Tom Herman's personal playground.

“The biggest thing I learned in the past year from Coach Meyer is stop talking. That uncomfortable silence is OK,” Herman said. “You don’t need to fill the dead air with a young man because, eventually, they’re going to fill it and start talking about themselves.

“A kid that you might say is quiet because you’ve kept on rambling maybe isn’t really that quiet if you’d just give him a couple seconds of uncomfortable silence to open up. It’s talk less and listen more.”

An unfortunate part of the job is it’s also talk less and see even less when it comes to family. For a two-month stretch, from December to January, Herman is in and out of airports, hotels, living rooms and high schools. There’s barely enough time left to eat. And when recruiting isn’t in full swing, the season where on-field competition takes place usually is.

“(Recruiting) is more tiresome because of all the travel, and it’s harder on families,” Herman said. “Although I’m not home a lot during the season, at least I sleep in the same bed and kiss my daughter goodnight every night. That’s where the stress comes in and the tiredness comes in.”

Recruiting will become even more strenuous with the new rules put in place that give coaching staffs almost unlimited contact with high schoolers. Count Meyer among those not in favor of it. When the subject was brought up on Wednesday, he called it, “bad stuff.”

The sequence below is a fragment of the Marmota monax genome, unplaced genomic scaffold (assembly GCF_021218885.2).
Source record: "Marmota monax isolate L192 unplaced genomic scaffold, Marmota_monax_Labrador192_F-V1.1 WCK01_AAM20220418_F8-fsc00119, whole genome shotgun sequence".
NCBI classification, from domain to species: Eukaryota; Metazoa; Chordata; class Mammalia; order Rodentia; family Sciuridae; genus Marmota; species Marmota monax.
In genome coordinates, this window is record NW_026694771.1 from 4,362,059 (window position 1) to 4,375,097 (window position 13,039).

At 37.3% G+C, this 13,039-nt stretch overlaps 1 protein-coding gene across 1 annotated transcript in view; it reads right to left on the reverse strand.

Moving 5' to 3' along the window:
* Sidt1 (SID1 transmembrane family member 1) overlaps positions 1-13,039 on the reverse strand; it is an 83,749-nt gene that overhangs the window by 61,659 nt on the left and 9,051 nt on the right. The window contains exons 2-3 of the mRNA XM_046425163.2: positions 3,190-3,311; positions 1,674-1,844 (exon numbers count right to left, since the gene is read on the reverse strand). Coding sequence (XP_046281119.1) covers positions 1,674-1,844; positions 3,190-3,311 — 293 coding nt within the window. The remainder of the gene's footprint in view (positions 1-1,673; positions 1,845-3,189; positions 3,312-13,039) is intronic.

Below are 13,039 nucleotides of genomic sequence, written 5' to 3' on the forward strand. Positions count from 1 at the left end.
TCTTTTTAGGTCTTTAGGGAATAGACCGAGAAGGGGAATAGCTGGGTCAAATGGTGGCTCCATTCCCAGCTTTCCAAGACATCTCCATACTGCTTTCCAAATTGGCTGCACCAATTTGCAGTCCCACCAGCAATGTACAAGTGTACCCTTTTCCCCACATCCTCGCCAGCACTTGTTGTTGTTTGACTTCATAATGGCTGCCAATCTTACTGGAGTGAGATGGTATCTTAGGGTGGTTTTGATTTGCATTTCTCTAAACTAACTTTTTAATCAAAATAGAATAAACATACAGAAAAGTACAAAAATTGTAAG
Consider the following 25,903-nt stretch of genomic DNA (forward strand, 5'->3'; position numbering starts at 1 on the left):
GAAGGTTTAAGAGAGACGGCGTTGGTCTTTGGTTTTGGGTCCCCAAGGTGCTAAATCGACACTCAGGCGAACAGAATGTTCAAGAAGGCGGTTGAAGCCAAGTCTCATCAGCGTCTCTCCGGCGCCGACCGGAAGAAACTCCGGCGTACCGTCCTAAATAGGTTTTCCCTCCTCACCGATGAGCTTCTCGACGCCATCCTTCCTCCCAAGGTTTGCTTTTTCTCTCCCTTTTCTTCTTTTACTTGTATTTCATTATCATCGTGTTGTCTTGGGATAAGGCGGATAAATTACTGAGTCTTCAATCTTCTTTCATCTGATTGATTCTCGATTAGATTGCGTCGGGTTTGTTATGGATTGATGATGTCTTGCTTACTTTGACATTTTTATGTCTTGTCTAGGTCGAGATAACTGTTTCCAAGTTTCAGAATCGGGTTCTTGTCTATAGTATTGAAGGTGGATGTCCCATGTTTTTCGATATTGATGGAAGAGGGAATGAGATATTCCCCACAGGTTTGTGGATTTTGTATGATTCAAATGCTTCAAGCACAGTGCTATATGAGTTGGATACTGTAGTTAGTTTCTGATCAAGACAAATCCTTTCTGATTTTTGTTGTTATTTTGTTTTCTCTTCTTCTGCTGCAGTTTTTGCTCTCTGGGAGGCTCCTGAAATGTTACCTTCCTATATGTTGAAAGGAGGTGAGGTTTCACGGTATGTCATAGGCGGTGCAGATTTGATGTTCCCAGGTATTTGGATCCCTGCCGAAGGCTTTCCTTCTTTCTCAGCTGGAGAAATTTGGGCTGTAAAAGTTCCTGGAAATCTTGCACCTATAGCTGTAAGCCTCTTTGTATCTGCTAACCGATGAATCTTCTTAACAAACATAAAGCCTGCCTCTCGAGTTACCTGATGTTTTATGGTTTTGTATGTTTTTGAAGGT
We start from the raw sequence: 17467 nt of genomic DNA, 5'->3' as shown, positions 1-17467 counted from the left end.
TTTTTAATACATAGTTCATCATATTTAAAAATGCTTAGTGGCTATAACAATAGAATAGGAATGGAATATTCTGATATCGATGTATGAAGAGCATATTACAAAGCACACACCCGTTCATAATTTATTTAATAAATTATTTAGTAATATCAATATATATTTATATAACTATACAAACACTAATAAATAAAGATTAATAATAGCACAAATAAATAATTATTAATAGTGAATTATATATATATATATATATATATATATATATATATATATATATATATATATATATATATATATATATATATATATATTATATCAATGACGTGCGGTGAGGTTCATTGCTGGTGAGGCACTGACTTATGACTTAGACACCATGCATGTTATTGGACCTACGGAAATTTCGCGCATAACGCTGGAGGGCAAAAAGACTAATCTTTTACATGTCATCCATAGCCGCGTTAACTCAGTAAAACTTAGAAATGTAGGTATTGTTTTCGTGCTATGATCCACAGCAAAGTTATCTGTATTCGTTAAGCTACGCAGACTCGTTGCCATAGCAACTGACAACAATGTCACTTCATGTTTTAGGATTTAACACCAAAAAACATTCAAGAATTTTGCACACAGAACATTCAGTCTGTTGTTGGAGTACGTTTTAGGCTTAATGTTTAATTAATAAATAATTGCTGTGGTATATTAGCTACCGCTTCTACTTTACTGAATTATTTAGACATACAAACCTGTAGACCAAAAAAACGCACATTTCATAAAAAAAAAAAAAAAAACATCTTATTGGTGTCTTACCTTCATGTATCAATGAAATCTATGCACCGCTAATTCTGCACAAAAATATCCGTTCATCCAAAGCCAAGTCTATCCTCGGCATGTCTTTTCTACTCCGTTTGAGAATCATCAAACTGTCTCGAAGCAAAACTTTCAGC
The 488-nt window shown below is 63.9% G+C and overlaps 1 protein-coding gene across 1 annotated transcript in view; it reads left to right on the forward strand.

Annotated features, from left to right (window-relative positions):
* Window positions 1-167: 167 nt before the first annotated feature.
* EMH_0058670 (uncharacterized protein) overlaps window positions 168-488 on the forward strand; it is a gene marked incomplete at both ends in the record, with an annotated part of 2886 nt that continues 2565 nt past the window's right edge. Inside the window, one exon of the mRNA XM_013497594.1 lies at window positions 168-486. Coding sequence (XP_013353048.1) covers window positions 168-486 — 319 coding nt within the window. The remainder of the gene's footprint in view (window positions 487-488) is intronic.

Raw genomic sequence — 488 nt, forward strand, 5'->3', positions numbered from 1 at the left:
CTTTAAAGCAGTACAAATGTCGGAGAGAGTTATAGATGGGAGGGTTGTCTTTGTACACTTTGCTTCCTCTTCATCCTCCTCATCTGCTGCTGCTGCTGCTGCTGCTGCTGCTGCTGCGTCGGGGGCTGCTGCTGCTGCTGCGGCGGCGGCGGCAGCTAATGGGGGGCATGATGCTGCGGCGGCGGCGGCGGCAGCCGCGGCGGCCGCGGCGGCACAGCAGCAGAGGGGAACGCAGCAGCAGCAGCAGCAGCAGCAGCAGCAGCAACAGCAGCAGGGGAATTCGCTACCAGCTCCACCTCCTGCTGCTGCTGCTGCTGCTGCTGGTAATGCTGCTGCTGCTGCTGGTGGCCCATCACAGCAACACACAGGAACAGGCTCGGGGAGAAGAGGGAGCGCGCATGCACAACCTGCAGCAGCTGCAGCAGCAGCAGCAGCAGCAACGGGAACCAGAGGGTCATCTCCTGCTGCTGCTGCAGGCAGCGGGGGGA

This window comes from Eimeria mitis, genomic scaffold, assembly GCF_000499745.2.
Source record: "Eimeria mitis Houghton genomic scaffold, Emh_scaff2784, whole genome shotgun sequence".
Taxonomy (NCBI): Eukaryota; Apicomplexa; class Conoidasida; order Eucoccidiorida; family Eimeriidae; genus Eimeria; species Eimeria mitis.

Coaching football is just like any other profession – you network and get to know a wide range of people across the industry. It’s not uncommon for the Ohio State coach to know the Valdosta State coach. But it’s rare for the CEO of ExxonMobile to be hanging around small business owners from Grove City.

Herman established himself as an up-and-comer when he first burst on to the coaching landscape. He was a graduate assistant for two seasons (1999-2000) at Texas, a valuable apprenticeship that put him front and center with one of football’s top dogs. In a relationship-based business, coaching at Texas is near the pinnacle.

Stops at Texas Lutheran, Sam Houston State, Texas State and Rice stretched Herman’s contact list even more. During his stay at Iowa State, he also had responsibilities in the state. With a deep network in a hulking territory plush with talent, Herman went to work and kept tabs on his competition.

“When I got hired, people said, ‘You’ve been at Rice and you’ve been at Iowa State – is there added pressure because you’re at Ohio State,’” he said. “The biggest pressure I feel is the pressure I put on myself. Whatever millions of fans and 107,000 people in the ‘Shoe and even to a certain degree Coach Meyer (put on me), that pressure is not going to be any greater than the pressure you put on yourself.”

That doesn’t mean Herman feels uncomfortable when he knows certain assistants are battling him for top-tier talent.

“It’s like the coordinators you go up against, ‘Hey, this guy is really good, I’ve got to be on my game,’ or ‘Hey, I’ve recruited against this guy before, no big deal, this guy is a non-factor and doesn’t work hard enough,’” he said, explaining the process.

If there is something Tom Herman wants, he’s going to get it. His wife is all the evidence you need.

View 24 Comments